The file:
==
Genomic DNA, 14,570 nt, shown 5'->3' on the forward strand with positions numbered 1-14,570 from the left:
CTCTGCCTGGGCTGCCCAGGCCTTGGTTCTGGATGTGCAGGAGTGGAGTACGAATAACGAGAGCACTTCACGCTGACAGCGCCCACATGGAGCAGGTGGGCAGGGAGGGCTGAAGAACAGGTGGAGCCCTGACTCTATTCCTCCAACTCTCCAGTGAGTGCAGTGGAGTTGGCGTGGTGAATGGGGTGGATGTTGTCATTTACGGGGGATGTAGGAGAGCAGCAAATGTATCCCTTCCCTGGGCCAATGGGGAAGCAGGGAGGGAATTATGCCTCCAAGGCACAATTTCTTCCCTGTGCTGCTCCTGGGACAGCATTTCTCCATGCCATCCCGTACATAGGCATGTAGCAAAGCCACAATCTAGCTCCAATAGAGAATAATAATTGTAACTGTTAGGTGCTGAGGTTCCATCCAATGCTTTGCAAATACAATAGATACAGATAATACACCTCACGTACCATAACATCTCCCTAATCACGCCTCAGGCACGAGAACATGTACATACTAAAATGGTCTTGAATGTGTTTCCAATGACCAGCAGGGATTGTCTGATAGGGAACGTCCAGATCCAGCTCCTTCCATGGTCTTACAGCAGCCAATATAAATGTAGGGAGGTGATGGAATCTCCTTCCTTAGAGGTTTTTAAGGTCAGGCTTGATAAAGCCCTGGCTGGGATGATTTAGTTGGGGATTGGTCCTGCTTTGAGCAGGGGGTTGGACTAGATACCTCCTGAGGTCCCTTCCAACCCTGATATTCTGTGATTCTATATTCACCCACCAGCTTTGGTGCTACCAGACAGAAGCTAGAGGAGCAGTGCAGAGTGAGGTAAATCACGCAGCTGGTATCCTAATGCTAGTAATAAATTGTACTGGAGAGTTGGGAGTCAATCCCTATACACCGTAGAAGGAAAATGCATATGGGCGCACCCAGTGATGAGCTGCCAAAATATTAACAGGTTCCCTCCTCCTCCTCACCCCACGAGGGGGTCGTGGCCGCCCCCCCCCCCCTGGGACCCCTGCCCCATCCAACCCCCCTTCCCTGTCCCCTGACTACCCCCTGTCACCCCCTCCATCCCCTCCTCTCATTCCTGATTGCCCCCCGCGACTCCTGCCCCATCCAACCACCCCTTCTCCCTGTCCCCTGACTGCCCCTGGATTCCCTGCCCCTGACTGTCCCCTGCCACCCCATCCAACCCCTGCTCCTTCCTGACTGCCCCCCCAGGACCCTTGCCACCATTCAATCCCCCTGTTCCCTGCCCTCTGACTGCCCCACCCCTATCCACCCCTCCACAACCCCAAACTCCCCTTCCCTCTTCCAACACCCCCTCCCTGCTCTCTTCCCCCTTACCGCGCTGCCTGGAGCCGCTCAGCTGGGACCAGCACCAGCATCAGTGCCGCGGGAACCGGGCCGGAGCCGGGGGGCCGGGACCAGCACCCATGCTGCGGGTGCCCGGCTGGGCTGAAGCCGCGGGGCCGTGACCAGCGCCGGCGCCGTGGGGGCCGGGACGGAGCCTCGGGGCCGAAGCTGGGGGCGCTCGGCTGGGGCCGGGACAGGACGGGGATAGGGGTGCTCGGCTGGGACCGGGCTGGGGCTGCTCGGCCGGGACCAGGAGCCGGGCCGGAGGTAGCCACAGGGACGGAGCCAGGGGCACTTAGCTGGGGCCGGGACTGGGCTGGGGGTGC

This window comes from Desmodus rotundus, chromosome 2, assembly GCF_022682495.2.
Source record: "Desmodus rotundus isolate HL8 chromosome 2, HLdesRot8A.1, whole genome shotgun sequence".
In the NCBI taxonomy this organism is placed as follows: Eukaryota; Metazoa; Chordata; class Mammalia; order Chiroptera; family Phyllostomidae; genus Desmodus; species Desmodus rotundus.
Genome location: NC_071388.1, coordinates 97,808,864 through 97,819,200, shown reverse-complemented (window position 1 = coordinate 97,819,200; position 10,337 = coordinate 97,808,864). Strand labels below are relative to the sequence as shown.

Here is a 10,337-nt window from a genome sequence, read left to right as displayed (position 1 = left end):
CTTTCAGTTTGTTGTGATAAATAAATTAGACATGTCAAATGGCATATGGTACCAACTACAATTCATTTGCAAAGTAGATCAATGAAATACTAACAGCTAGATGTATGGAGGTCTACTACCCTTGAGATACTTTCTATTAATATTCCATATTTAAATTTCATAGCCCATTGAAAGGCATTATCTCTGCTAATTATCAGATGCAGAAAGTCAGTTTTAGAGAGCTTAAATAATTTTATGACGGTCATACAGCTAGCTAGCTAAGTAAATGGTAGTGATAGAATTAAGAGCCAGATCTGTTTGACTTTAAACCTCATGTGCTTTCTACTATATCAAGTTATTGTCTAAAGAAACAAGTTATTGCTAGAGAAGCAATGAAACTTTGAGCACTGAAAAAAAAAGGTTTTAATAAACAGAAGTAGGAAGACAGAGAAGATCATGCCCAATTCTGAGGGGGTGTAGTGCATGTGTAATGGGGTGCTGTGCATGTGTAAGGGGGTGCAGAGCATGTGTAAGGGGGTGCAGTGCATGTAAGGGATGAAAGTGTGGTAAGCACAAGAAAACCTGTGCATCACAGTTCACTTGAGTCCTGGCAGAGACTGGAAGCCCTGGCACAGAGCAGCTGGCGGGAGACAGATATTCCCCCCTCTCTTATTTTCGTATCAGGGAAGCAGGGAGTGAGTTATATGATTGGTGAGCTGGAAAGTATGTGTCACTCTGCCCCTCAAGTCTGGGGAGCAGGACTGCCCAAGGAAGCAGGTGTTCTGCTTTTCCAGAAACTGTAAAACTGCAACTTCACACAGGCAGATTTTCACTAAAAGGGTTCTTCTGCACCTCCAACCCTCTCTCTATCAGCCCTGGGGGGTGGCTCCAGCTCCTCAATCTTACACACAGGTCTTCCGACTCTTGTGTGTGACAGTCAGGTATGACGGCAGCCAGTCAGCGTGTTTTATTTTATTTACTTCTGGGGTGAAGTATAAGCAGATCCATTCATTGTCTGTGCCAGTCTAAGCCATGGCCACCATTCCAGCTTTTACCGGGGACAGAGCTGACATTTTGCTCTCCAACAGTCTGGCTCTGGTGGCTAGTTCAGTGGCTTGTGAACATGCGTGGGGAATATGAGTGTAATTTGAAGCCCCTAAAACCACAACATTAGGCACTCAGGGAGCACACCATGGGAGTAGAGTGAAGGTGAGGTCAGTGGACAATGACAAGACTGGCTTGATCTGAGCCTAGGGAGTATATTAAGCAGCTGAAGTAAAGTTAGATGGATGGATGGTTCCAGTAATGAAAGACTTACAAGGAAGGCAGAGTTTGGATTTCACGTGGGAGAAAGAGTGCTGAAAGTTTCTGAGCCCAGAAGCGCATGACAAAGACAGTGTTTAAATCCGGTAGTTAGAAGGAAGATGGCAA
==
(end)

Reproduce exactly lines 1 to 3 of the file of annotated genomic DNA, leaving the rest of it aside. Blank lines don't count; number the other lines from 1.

Genomic DNA, 14,570 nt, shown 5'->3' on the forward strand with positions numbered 1-14,570 from the left:
CTCTGCCTGGGCTGCCCAGGCCTTGGTTCTGGATGTGCAGGAGTGGAGTACGAATAACGAGAGCACTTCACGCTGACAGCGCCCACATGGAGCAGGTGGGCAGGGAGGGCTGAAGAACAGGTGGAGCCCTGACTCTATTCCTCCAACTCTCCAGTGAGTGCAGTGGAGTTGGCGTGGTGAATGGGGTGGATGTTGTCATTTACGGGGGATGTAGGAGAGCAGCAAATGTATCCCTTCCCTGGGCCAATGGGGAAGCAGGGAGGGAATTATGCCTCCAAGGCACAATTTCTTCCCTGTGCTGCTCCTGGGACAGCATTTCTCCATGCCATCCCGTACATAGGCATGTAGCAAAGCCACAATCTAGCTCCAATAGAGAATAATAATTGTAACTGTTAGGTGCTGAGGTTCCATCCAATGCTTTGCAAATACAATAGATACAGATAATACACCTCACGTACCATAACATCTCCCTAATCACGCCTCAGGCACGAGAACATGTACATACTAAAATGGTCTTGAATGTGTTTCCAATGACCAGCAGGGATTGTCTGATAGGGAACGTCCAGATCCAGCTCCTTCCATGGTCTTACAGCAGCCAATATAAATGTAGGGAGGTGATGGAATCTCCTTCCTTAGAGGTTTTTAAGGTCAGGCTTGATAAAGCCCTGGCTGGGATGATTTAGTTGGGGATTGGTCCTGCTTTGAGCAGGGGGTTGGACTAGATACCTCCTGAGGTCCCTTCCAACCCTGATATTCTGTGATTCTATATTCACCCACCAGCTTTGGTGCTACCAGACAGAAGCTAGAGGAGCAGTGCAGAGTGAGGTAAATCACGCAGCTGGTATCCTAATGCTAGTAATAAATTGTACTGGAGAGTTGGGAGTCAATCCCTATACACCGTAGAAGGAAAATGCATATGGGCGCACCCAGTGATGAGCTGCCAAAATATTAACAGGTTCCCTCCTCCTCCTCACCCCACGAGGGGGTCGTGGCCGCCCCCCCCCCCCTGGGACCCCTGCCCCATCCAACCCCCCTTCCCTGTCCCCTGACTACCCCCTGTCACCCCCTCCATCCCCTCCTCTCATTCCTGATTGCCCCCCGCGACTCCTGCCCCATCCAACCACCCCTTCTCCCTGTCCCCTGACTGCCCCTGGATTCCCTGCCCCTGACTGTCCCCTGCCACCCCATCCAACCCCTGCTCCTTCCTGACTGCCCCCCCAGGACCCTTGCCACCATTCAATCCCCCTGTTCCCTGCCCTCTGACTGCCCCACCCCTATCCACCCCTCCACAACCCCAAACTCCCCTTCCCTCTTCCAACACCCCCTCCCTGCTCTCTTCCCCCTTACCGCGCTGCCTGGAGCCGCTCAGCTGGGACCAGCACCAGCATCAGTGCCGCGGGAACCGGGCCGGAGCCGGGGGGCCGGGACCAGCACCCATGCTGCGGGTGCCCGGCTGGGCTGAAGCCGCGGGGCCGTGACCAGCGCCGGCGCCGTGGGGGCCGGGACGGAGCCTCGGGGCCGAAGCTGGGGGCGCTCGGCTGGGGCCGGGACAGGACGGGGATAGGGGTGCTCGGCTGGGACCGGGCTGGGGCTGCTCGGCCGGGACCAGGAGCCGGGCCGGAGGTAGCCACAGGGACGGAGCCAGGGGCACTTAGCTGGGGCCGGGACTGGGCTGGGGGTGC

This window comes from Desmodus rotundus, chromosome 2, assembly GCF_022682495.2.